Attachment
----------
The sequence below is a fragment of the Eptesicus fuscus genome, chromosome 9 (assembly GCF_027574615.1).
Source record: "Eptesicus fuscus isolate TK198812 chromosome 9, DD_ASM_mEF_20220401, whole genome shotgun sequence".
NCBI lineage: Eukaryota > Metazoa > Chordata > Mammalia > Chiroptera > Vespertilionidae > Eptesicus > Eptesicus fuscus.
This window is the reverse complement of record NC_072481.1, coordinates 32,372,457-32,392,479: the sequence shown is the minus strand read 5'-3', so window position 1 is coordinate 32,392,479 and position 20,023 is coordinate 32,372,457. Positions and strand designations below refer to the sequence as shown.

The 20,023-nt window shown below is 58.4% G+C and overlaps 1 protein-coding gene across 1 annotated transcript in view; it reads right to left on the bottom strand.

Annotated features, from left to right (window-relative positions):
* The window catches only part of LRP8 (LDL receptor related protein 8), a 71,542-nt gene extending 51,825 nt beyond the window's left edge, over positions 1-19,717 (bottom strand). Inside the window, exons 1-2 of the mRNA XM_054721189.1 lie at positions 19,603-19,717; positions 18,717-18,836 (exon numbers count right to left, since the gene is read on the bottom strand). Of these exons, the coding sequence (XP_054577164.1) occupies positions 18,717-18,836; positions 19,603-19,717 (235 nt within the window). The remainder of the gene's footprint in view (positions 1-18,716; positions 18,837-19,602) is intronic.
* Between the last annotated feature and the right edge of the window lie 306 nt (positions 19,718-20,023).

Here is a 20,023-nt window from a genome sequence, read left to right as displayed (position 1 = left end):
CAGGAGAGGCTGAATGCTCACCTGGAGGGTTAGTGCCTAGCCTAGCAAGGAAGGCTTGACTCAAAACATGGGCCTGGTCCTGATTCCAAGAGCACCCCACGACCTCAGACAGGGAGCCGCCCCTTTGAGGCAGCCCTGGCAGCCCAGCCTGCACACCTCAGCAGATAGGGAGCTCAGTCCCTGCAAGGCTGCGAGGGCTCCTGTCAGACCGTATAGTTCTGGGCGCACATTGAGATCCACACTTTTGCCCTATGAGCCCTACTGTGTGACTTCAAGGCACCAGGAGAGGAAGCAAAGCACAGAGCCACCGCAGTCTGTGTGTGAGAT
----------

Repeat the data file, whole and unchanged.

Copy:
The sequence below is a fragment of the Eptesicus fuscus genome, chromosome 9 (assembly GCF_027574615.1).
Source record: "Eptesicus fuscus isolate TK198812 chromosome 9, DD_ASM_mEF_20220401, whole genome shotgun sequence".
NCBI lineage: Eukaryota > Metazoa > Chordata > Mammalia > Chiroptera > Vespertilionidae > Eptesicus > Eptesicus fuscus.
This window is the reverse complement of record NC_072481.1, coordinates 32,372,457-32,392,479: the sequence shown is the minus strand read 5'-3', so window position 1 is coordinate 32,392,479 and position 20,023 is coordinate 32,372,457. Positions and strand designations below refer to the sequence as shown.

The 20,023-nt window shown below is 58.4% G+C and overlaps 1 protein-coding gene across 1 annotated transcript in view; it reads right to left on the bottom strand.

Annotated features, from left to right (window-relative positions):
* The window catches only part of LRP8 (LDL receptor related protein 8), a 71,542-nt gene extending 51,825 nt beyond the window's left edge, over positions 1-19,717 (bottom strand). Inside the window, exons 1-2 of the mRNA XM_054721189.1 lie at positions 19,603-19,717; positions 18,717-18,836 (exon numbers count right to left, since the gene is read on the bottom strand). Of these exons, the coding sequence (XP_054577164.1) occupies positions 18,717-18,836; positions 19,603-19,717 (235 nt within the window). The remainder of the gene's footprint in view (positions 1-18,716; positions 18,837-19,602) is intronic.
* Between the last annotated feature and the right edge of the window lie 306 nt (positions 19,718-20,023).

Here is a 20,023-nt window from a genome sequence, read left to right as displayed (position 1 = left end):
CAGGAGAGGCTGAATGCTCACCTGGAGGGTTAGTGCCTAGCCTAGCAAGGAAGGCTTGACTCAAAACATGGGCCTGGTCCTGATTCCAAGAGCACCCCACGACCTCAGACAGGGAGCCGCCCCTTTGAGGCAGCCCTGGCAGCCCAGCCTGCACACCTCAGCAGATAGGGAGCTCAGTCCCTGCAAGGCTGCGAGGGCTCCTGTCAGACCGTATAGTTCTGGGCGCACATTGAGATCCACACTTTTGCCCTATGAGCCCTACTGTGTGACTTCAAGGCACCAGGAGAGGAAGCAAAGCACAGAGCCACCGCAGTCTGTGTGTGAGAT